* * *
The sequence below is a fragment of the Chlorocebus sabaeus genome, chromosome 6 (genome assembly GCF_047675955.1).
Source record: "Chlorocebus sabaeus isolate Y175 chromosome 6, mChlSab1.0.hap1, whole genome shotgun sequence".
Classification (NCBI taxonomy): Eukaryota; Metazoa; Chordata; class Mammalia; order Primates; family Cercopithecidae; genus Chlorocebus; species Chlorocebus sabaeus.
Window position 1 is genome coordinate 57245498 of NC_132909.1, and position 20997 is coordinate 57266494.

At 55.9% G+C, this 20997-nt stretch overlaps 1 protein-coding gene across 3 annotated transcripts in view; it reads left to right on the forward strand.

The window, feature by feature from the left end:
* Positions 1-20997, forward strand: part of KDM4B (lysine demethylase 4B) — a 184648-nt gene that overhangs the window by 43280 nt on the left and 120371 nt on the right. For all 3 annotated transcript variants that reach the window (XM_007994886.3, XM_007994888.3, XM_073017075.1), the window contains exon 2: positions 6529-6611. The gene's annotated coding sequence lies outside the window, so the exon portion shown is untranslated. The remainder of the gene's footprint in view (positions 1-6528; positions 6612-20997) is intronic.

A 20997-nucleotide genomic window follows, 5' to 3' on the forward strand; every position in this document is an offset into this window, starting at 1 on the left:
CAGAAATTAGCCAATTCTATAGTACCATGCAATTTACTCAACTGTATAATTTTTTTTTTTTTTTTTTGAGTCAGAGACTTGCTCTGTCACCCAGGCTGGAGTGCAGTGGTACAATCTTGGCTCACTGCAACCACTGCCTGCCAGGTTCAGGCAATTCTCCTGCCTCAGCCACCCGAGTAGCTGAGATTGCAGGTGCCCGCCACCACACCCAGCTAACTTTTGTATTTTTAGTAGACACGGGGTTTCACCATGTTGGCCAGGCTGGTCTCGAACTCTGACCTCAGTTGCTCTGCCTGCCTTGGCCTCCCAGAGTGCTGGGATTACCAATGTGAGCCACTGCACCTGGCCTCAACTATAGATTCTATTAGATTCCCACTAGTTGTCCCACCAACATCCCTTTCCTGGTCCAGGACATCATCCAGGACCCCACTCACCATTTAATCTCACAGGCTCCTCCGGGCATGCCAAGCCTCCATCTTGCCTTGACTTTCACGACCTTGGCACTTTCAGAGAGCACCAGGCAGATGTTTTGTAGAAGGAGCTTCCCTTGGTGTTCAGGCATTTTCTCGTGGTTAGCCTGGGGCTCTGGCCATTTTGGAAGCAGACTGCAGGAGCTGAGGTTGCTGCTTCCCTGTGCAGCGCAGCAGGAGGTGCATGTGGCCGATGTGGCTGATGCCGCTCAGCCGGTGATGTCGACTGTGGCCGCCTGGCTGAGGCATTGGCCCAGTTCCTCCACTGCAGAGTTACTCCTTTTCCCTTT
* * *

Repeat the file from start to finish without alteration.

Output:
The sequence below is a fragment of the Chlorocebus sabaeus genome, chromosome 6 (genome assembly GCF_047675955.1).
Source record: "Chlorocebus sabaeus isolate Y175 chromosome 6, mChlSab1.0.hap1, whole genome shotgun sequence".
Classification (NCBI taxonomy): Eukaryota; Metazoa; Chordata; class Mammalia; order Primates; family Cercopithecidae; genus Chlorocebus; species Chlorocebus sabaeus.
Window position 1 is genome coordinate 57245498 of NC_132909.1, and position 20997 is coordinate 57266494.

At 55.9% G+C, this 20997-nt stretch overlaps 1 protein-coding gene across 3 annotated transcripts in view; it reads left to right on the forward strand.

The window, feature by feature from the left end:
* Positions 1-20997, forward strand: part of KDM4B (lysine demethylase 4B) — a 184648-nt gene that overhangs the window by 43280 nt on the left and 120371 nt on the right. For all 3 annotated transcript variants that reach the window (XM_007994886.3, XM_007994888.3, XM_073017075.1), the window contains exon 2: positions 6529-6611. The gene's annotated coding sequence lies outside the window, so the exon portion shown is untranslated. The remainder of the gene's footprint in view (positions 1-6528; positions 6612-20997) is intronic.

A 20997-nucleotide genomic window follows, 5' to 3' on the forward strand; every position in this document is an offset into this window, starting at 1 on the left:
CAGAAATTAGCCAATTCTATAGTACCATGCAATTTACTCAACTGTATAATTTTTTTTTTTTTTTTTTGAGTCAGAGACTTGCTCTGTCACCCAGGCTGGAGTGCAGTGGTACAATCTTGGCTCACTGCAACCACTGCCTGCCAGGTTCAGGCAATTCTCCTGCCTCAGCCACCCGAGTAGCTGAGATTGCAGGTGCCCGCCACCACACCCAGCTAACTTTTGTATTTTTAGTAGACACGGGGTTTCACCATGTTGGCCAGGCTGGTCTCGAACTCTGACCTCAGTTGCTCTGCCTGCCTTGGCCTCCCAGAGTGCTGGGATTACCAATGTGAGCCACTGCACCTGGCCTCAACTATAGATTCTATTAGATTCCCACTAGTTGTCCCACCAACATCCCTTTCCTGGTCCAGGACATCATCCAGGACCCCACTCACCATTTAATCTCACAGGCTCCTCCGGGCATGCCAAGCCTCCATCTTGCCTTGACTTTCACGACCTTGGCACTTTCAGAGAGCACCAGGCAGATGTTTTGTAGAAGGAGCTTCCCTTGGTGTTCAGGCATTTTCTCGTGGTTAGCCTGGGGCTCTGGCCATTTTGGAAGCAGACTGCAGGAGCTGAGGTTGCTGCTTCCCTGTGCAGCGCAGCAGGAGGTGCATGTGGCCGATGTGGCTGATGCCGCTCAGCCGGTGATGTCGACTGTGGCCGCCTGGCTGAGGCATTGGCCCAGTTCCTCCACTGCAGAGTTACTCCTTTTCCCTTT